But, my kids are growing up poor. My oldest is figuring it out but the 3 younger kids don't really grasp the concept yet. Which is good. No child should have to worry about money.
Before our family joined the ranks of the working poor, we were completely ignorant to how someone could go from having everything to having nothing. I often wondered what mistakes folks had made to get them to that point. And while I'm sure that everyone makes a financial faux-paus along the way, I now understand that it takes very little to completely unravel somebody's life.
I guess I thought if I told a little of our story, it'd kill some of the myths associated with poor people.
And I use the term poor instead of "low-income" because "low-income" is a phrase that someone came up with because poor just makes people uncomfortable.
But that's what we, and a lot of people are: poor.
I'm not going to put a bow on it so that it's more palatable. You can look away if you want, but I really suggest you do otherwise.
Back to our story:
In 2009 my husband and I grossed over $100,000. He worked full time as a Systems Analyst and I worked part time in retail. We had a nice apartment in the business district of a newly developed Sacramento suburb.
Then Spring came and all Hell broke loose. First, my husband's job was outsourced and my hours were cut drastically. Then, our son received an initial diagnosis of PDD-NOS, which resulted in expensive therapy and meds. We burned through our savings paying for rent, groceries and other necessities in just a few months.
Luckily, my husband was able to land a job pretty quickly, the only drawback being a huge pay reduction.
With an income of roughly half what it once was, we decided the only option would be to move to a house with a lot less rent. So we did. We switched to cheaper phone service, took our cable & internet down to basic. Made a pact to never buy anything new unless we absolutely could not find it used.
We were starting to get by again and then we were hit with something else: rising insurance premiums.
Having 6 kids between us, health insurance is an absolute necessity, and ours went up by almost $400 a month. Then, the insurance stopped covering therapy and meds for our son.
In just 18months, our family went from upper-middle class to poor. Simple as that.
So here I am, using WIC checks to pay for milk & bread, googling times & dates that the food bank is open, scouring Freecycle, and trying desperately to hold onto Netflix, our last bastion of fun.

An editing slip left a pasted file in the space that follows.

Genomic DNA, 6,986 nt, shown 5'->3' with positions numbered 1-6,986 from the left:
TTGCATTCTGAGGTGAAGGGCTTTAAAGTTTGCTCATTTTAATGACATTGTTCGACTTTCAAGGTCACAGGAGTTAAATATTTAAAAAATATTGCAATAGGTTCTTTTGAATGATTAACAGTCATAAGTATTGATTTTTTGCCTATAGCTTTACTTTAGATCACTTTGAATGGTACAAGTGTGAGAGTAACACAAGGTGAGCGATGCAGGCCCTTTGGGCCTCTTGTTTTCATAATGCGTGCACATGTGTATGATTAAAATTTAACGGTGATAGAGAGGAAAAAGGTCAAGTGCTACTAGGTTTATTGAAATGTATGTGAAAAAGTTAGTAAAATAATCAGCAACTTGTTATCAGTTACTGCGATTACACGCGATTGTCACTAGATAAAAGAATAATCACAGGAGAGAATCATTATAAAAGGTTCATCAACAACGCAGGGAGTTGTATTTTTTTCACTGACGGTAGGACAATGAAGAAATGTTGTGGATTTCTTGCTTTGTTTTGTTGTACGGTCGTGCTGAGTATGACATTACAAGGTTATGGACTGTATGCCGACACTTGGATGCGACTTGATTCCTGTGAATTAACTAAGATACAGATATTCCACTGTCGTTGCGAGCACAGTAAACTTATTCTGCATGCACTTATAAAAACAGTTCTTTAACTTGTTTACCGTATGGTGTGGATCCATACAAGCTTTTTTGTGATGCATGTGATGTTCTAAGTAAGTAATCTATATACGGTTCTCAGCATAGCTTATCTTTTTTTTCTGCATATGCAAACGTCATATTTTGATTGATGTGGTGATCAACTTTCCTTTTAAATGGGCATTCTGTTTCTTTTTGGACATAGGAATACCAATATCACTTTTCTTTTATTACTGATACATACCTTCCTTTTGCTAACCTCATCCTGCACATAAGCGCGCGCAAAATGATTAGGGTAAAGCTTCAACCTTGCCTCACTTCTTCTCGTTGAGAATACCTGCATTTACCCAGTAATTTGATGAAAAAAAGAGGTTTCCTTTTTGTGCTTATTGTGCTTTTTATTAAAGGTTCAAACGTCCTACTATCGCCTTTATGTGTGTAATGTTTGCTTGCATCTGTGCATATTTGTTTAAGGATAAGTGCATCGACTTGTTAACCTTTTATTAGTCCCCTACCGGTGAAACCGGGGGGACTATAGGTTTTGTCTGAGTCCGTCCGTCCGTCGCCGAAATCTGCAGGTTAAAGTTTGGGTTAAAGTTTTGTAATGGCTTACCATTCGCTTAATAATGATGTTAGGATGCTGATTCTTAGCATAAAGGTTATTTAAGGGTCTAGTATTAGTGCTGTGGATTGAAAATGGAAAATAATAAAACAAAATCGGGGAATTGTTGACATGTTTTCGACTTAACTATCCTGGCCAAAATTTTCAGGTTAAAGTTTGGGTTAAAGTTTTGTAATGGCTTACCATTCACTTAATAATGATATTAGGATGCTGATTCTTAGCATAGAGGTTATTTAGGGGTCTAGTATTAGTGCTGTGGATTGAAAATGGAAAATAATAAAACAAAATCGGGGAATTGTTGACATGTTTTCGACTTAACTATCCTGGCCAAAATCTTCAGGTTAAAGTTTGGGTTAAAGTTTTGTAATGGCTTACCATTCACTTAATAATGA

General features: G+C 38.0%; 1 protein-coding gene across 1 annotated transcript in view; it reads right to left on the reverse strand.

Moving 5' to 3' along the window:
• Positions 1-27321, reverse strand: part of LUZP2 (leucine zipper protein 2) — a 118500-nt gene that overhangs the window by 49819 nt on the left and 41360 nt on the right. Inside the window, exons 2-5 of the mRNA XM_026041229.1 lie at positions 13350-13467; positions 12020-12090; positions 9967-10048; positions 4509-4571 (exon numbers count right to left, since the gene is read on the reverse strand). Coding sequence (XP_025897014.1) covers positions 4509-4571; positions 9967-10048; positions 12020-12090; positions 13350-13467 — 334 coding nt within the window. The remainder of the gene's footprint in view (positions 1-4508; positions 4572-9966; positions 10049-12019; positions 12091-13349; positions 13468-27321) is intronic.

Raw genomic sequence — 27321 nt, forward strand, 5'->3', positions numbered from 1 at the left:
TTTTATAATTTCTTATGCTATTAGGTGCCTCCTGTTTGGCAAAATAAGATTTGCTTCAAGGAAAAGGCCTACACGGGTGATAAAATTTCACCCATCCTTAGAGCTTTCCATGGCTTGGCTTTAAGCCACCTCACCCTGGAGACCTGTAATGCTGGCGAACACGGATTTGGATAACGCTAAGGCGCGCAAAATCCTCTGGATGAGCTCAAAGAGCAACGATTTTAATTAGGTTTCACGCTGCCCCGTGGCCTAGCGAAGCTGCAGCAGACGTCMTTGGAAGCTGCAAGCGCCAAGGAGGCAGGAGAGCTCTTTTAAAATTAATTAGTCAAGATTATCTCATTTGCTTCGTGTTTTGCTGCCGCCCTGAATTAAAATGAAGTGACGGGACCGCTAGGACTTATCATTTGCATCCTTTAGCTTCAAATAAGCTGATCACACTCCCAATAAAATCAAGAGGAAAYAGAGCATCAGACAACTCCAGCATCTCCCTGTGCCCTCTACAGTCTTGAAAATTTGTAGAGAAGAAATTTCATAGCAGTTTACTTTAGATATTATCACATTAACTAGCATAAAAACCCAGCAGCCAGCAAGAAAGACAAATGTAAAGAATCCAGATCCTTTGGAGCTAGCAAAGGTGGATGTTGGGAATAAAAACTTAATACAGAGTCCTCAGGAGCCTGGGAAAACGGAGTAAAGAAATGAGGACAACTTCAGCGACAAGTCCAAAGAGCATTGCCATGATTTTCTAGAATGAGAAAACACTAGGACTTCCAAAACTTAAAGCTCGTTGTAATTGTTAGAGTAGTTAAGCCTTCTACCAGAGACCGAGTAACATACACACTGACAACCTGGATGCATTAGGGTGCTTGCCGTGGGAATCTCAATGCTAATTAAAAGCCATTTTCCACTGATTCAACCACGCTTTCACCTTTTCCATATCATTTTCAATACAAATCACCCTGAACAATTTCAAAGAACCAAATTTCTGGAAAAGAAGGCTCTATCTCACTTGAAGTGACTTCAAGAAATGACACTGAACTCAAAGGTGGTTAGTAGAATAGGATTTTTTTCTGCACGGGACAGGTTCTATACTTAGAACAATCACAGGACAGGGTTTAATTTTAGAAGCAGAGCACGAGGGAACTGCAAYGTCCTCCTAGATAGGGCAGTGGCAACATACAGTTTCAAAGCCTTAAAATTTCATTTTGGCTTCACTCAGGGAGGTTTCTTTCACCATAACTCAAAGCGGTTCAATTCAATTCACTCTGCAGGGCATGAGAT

I often hear people who've never wanted for anything in life say "Poor people shouldn't....."
Poor people shouldn't go to the movies.
Poor people shouldn't eat out.
Poor people shouldn't take a vacation.
Poor people shouldn't have date night.
Poor people shouldn't have cable.
Poor people shouldn't have internet.
Poor people shouldn't live in nice neighborhoods.
Poor people shouldn't have kids.
Poor people shouldn't have nice things.
And on & on & on.......
What I want you to know is that poor people should.
We are just as deserving of living a full and happy life as anyone else.
There is something that I have gained through this that I would not trade for a million dollars and that is: perspective. it's something that I find a lot of people to be lacking these days.
People line the blocks to get the newest iPad, whatever the cost, and arrange telethons when other countries are in need because it makes them look like they care.
But most people would not give an orange from the tree in their front yard to feed a homeless man.
Someone, not knowing my situation, recently asked me what I'm doing for the disadvantaged in our area.
I responded that the only thing I have to give is my time, and I give it wherever and whenever I can.
I encourage everyone for one month, take the money and time you would have spent having a spa day or over-paying for coffee and dedicate it to contributing to a more worthy cause.
Volunteer at the Food Bank or donate your abundance of fruit to urban gleaning.
We need to stop punishing the poor and rally together to figure out how we can give each other a collective hand up, because homelessness and poverty are not going to just go away. Even if you live in a sparkling suburban community, you are not immune to losing everything. I am a living, breathing testament to that fact.
So, instead of thinking about what poor people shouldn't do, think about what you can do to create change and most of all: stop the judgement.